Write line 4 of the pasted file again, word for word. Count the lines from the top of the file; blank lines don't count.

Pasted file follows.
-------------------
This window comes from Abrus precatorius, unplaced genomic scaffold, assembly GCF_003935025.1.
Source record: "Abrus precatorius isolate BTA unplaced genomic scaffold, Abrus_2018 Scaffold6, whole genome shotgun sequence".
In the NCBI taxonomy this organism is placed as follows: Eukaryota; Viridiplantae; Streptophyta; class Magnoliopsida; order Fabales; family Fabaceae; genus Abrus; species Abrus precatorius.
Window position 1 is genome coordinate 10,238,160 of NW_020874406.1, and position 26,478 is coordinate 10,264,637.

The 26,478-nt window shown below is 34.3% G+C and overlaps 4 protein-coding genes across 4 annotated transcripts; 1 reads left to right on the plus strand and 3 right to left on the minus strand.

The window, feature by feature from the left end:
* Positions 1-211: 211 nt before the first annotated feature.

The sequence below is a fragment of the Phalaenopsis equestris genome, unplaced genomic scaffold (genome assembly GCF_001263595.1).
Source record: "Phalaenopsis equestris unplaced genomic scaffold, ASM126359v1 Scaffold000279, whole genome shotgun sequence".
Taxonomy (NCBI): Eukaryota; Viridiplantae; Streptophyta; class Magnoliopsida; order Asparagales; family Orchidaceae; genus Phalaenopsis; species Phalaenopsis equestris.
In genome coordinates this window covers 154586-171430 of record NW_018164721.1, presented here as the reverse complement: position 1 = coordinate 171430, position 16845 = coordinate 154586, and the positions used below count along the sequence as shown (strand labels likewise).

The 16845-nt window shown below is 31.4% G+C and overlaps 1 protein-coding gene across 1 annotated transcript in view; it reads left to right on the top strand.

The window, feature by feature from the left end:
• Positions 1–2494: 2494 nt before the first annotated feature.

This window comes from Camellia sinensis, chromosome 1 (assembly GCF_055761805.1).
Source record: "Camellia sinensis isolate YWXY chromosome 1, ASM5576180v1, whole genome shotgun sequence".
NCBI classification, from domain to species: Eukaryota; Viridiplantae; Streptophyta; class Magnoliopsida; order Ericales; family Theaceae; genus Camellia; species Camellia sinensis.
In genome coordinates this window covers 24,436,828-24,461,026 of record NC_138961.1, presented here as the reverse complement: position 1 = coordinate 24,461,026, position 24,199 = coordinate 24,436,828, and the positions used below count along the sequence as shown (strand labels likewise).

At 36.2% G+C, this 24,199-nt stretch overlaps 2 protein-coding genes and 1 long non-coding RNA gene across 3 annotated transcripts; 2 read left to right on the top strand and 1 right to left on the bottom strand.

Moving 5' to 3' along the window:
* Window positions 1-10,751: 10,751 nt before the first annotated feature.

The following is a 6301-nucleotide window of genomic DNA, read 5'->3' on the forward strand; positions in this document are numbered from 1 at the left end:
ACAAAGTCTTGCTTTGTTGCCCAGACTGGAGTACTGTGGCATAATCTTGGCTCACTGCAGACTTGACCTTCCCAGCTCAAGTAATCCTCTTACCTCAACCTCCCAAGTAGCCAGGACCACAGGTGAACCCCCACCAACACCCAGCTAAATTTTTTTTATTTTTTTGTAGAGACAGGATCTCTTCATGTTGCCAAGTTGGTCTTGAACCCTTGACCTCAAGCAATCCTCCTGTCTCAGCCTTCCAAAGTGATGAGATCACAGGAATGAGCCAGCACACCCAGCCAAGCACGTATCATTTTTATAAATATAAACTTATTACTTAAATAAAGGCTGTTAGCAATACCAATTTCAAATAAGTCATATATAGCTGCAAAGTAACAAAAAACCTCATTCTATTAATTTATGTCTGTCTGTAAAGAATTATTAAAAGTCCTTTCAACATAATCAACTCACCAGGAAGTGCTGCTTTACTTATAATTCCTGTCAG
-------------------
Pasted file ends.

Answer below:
Window position 1 is genome coordinate 10,238,160 of NW_020874406.1, and position 26,478 is coordinate 10,264,637.